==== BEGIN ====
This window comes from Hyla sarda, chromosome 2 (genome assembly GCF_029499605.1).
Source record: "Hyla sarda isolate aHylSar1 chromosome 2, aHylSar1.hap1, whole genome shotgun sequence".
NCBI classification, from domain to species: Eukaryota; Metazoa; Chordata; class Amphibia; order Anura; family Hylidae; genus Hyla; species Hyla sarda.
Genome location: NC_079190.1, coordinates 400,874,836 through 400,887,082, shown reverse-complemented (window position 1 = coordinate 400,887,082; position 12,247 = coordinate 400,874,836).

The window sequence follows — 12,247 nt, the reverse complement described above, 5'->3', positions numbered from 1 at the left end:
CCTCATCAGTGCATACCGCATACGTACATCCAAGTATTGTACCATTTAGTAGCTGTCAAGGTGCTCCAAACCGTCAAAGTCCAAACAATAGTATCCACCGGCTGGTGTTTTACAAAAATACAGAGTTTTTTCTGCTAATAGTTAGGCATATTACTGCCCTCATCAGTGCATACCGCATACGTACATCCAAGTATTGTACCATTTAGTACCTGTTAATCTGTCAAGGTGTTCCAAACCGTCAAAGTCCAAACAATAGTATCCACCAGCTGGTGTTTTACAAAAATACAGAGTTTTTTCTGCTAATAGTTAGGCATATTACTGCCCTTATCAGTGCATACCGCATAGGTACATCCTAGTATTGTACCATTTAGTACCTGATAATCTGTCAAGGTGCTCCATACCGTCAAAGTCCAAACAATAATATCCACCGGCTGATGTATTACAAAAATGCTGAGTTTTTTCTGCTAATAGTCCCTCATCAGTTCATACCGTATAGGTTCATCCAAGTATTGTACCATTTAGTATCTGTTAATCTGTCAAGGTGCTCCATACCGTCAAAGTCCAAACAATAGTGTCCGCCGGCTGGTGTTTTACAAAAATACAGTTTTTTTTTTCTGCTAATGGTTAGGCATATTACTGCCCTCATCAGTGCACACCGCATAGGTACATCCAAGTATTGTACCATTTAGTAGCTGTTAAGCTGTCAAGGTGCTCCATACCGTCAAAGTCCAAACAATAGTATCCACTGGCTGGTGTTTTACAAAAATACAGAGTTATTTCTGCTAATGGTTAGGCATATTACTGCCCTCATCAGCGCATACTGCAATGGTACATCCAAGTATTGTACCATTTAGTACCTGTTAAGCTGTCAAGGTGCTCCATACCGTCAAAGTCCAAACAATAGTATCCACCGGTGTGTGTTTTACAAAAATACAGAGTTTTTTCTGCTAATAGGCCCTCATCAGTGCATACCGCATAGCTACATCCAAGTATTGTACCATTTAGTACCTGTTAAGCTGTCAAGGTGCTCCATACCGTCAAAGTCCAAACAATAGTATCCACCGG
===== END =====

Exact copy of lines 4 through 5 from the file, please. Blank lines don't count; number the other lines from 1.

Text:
Genome location: NC_079190.1, coordinates 400,874,836 through 400,887,082, shown reverse-complemented (window position 1 = coordinate 400,887,082; position 12,247 = coordinate 400,874,836).

The window sequence follows — 12,247 nt, the reverse complement described above, 5'->3', positions numbered from 1 at the left end: